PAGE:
FACT: These “reform” organizations act as if they care about local control and community input, but a more careful examination shows they do not. The operations of the school board, elected through big money funding, is a good illustration of this. The Board has given control of the decentralization of schools into independent, single, Innovation Network schools to the Mind Trust. The Board is not even voting on this, claiming it was embedded in the prior strategic plan vote. This is smoke and mirrors. Shouldn’t a change this big be publicly discussed, vetted, and voted on? Thus, the top down, big money “reformer” board does not really want community transparency or participation.
FACT: While the Mind Trust, etc. will quickly cite data or “research” that shows the success of the reform effort, in general independent local data and national research has shown the reform model being applied here and in other cities is no more successful than traditional schools. Yes, there are some successful “reform” schools, but there are also some successful traditional schools. Yes, many local schools were failing before the reform, but our point is that we are getting lots of so-called reform but no significant overall gain for children.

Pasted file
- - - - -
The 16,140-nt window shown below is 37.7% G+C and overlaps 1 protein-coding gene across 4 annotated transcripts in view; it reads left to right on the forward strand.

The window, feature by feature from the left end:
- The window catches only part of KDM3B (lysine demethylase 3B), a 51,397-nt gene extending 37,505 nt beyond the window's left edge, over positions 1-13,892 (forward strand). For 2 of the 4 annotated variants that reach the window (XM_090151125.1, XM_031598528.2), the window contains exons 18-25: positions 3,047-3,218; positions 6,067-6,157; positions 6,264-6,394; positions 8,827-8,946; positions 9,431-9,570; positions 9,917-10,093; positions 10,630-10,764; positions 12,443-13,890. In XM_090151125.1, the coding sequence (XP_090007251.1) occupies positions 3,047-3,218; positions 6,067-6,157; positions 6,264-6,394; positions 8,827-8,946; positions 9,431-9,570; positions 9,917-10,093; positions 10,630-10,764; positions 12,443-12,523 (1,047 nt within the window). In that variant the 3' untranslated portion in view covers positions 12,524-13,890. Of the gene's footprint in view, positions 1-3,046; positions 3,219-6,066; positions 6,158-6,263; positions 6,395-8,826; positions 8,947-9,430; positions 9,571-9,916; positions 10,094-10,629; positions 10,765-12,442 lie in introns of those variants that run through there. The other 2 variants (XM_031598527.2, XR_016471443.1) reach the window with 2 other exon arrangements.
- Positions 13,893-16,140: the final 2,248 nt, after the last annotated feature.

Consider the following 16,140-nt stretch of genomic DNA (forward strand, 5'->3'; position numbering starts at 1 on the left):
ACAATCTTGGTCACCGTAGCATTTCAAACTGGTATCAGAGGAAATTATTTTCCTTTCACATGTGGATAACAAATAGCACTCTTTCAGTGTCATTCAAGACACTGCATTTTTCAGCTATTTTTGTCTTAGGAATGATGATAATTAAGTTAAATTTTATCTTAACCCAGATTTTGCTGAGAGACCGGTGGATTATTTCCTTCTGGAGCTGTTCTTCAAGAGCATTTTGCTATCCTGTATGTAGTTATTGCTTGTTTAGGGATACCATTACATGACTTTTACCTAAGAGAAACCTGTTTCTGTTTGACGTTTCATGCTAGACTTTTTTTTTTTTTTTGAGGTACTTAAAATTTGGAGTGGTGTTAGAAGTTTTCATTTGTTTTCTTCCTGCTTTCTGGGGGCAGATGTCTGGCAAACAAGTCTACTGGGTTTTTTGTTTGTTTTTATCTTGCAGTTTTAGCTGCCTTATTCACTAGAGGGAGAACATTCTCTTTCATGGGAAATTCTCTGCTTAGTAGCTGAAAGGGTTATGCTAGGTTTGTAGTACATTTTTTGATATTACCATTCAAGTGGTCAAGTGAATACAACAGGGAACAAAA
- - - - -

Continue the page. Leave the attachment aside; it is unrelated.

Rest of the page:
The problem is that the “reformers” only are interested in research that shows their success. Though they often tout accountability for others, they have little interest in independent research that does not support their success claims, and there is plenty of national research done by independent researchers that does not support their claims. Indeed, following the corporate model, they use research like a PR firm rather than as an honest investigation and real accountability.